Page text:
(c) My Administration will also continue to focus on promoting competition in healthcare markets and limiting excessive consolidation throughout the healthcare system. To the extent consistent with law, government rules and guidelines affecting the United States healthcare system should:
(i) expand the availability of and access to alternatives to expensive, mandate-laden PPACA insurance, including AHPs, STLDI, and HRAs;
(ii) re-inject competition into healthcare markets by lowering barriers to entry, limiting excessive consolidation, and preventing abuses of market power; and
(iii) improve access to and the quality of information that Americans need to make informed healthcare decisions, including data about healthcare prices and outcomes, while minimizing reporting burdens on affected plans, providers, or payers.
Sec. 2. Expanded Access to Association Health Plans. Within 60 days of the date of this order, the Secretary of Labor shall consider proposing regulations or revising guidance, consistent with law, to expand access to health coverage by allowing more employers to form AHPs. To the extent permitted by law and supported by sound policy, the Secretary should consider expanding the conditions that satisfy the commonality‑of-interest requirements under current Department of Labor advisory opinions interpreting the definition of an "employer" under section 3(5) of the Employee Retirement Income Security Act of 1974. The Secretary of Labor should also consider ways to promote AHP formation on the basis of common geography or industry.
Sec. 3. Expanded Availability of Short-Term, Limited‑Duration Insurance. Within 60 days of the date of this order, the Secretaries of the Treasury, Labor, and Health and Human Services shall consider proposing regulations or revising guidance, consistent with law, to expand the availability of STLDI. To the extent permitted by law and supported by sound policy, the Secretaries should consider allowing such insurance to cover longer periods and be renewed by the consumer.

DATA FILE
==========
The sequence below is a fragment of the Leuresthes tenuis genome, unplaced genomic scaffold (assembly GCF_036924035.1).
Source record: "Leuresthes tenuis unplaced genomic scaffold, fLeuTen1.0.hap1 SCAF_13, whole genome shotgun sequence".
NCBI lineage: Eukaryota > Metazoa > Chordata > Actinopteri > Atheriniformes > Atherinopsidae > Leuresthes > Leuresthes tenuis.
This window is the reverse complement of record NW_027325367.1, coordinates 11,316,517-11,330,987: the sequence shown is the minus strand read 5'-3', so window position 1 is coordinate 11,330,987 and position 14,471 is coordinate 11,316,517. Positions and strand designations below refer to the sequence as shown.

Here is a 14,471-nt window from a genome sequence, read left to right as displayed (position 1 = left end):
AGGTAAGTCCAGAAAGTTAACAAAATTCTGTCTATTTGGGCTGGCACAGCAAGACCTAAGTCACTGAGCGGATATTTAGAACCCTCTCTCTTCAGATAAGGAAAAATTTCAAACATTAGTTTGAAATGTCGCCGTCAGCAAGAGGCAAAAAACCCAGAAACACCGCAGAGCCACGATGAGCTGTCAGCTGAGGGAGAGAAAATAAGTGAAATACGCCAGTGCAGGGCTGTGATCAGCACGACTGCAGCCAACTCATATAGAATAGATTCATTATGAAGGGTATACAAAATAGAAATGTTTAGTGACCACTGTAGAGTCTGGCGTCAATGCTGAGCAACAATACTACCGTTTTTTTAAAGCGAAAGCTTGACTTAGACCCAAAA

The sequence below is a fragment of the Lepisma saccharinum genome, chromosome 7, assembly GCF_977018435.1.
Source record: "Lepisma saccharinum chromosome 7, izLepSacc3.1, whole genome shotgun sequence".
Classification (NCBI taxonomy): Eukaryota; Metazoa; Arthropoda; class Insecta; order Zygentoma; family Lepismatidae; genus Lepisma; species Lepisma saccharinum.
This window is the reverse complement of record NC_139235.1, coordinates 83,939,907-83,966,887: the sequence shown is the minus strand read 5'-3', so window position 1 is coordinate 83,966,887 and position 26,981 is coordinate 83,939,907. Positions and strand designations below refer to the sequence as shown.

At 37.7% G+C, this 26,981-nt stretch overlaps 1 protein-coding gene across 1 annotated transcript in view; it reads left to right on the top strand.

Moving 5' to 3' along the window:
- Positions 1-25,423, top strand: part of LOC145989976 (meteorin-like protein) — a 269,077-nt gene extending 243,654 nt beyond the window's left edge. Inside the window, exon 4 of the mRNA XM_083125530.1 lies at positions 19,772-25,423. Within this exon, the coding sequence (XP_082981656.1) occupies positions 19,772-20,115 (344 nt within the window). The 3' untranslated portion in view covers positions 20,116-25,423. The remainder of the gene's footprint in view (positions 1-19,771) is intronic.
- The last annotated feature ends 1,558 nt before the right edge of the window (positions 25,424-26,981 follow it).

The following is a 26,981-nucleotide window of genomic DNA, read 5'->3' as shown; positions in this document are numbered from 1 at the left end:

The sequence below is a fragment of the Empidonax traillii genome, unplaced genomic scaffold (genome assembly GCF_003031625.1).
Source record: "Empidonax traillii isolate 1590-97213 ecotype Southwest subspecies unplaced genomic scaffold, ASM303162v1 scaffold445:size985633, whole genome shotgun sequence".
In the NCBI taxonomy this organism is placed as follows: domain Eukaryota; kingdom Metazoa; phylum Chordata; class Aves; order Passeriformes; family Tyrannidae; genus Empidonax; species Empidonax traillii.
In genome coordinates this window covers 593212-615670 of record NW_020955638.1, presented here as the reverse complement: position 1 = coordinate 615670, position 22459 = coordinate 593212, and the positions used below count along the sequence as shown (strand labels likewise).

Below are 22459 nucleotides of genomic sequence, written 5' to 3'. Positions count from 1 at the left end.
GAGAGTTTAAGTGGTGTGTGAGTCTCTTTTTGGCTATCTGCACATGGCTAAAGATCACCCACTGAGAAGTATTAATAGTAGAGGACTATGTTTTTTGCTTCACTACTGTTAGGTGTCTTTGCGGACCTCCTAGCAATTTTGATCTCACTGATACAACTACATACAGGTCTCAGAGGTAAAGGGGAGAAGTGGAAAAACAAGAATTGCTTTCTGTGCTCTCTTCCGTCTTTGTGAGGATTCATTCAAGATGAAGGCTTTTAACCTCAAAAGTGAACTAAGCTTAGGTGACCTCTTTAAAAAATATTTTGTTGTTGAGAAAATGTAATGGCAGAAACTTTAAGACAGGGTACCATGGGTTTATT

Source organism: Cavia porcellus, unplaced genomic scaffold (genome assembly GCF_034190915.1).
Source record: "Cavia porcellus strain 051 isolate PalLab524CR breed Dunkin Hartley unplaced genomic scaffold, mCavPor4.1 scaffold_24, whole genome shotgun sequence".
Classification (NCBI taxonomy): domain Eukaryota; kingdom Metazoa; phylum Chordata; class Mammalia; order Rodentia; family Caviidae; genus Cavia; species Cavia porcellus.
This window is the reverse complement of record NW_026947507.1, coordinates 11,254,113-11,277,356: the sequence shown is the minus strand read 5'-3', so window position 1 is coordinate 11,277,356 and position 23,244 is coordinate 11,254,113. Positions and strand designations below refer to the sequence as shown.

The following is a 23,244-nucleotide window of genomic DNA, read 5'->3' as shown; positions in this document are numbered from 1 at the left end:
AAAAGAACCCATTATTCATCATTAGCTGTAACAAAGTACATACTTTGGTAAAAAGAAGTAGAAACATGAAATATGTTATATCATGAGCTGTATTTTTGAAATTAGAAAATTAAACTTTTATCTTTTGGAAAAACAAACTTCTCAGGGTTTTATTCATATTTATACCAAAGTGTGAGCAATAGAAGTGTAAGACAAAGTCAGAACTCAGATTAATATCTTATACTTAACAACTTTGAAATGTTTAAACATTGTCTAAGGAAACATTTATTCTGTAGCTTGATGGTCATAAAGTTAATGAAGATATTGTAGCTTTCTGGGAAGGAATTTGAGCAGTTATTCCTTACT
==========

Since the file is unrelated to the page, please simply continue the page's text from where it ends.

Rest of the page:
Sec. 4. Expanded Availability and Permitted Use of Health Reimbursement Arrangements. Within 120 days of the date of this order, the Secretaries of the Treasury, Labor, and Health and Human Services shall consider proposing regulations or revising guidance, to the extent permitted by law and supported by sound policy, to increase the usability of HRAs, to expand employers' ability to offer HRAs to their employees, and to allow HRAs to be used in conjunction with nongroup coverage.
Sec. 5. Public Comment. The Secretaries shall consider and evaluate public comments on any regulations proposed under sections 2 through 4 of this order.
Sec. 6. Reports. Within 180 days of the date of this order, and every 2 years thereafter, the Secretary of Health and Human Services, in consultation with the Secretaries of the Treasury and Labor and the Federal Trade Commission, shall provide a report to the President that:
(a) details the extent to which existing State and Federal laws, regulations, guidance, requirements, and policies fail to conform to the policies set forth in section 1 of this order; and
(b) identifies actions that States or the Federal Government could take in furtherance of the policies set forth in section 1 of this order.
Sec. 7. General Provisions. (a) Nothing in this order shall be construed to impair or otherwise affect:
(i) the authority granted by law to an executive department or agency, or the head thereof; or
(ii) the functions of the Director of the Office of Management and Budget relating to budgetary, administrative, or legislative proposals.
(b) This order shall be implemented consistent with applicable law and subject to the availability of appropriations.
(c) This order is not intended to, and does not, create any right or benefit, substantive or procedural, enforceable at law or in equity by any party against the United States, its departments, agencies, or entities, its officers, employees, or agents, or any other person.
DONALD J. TRUMP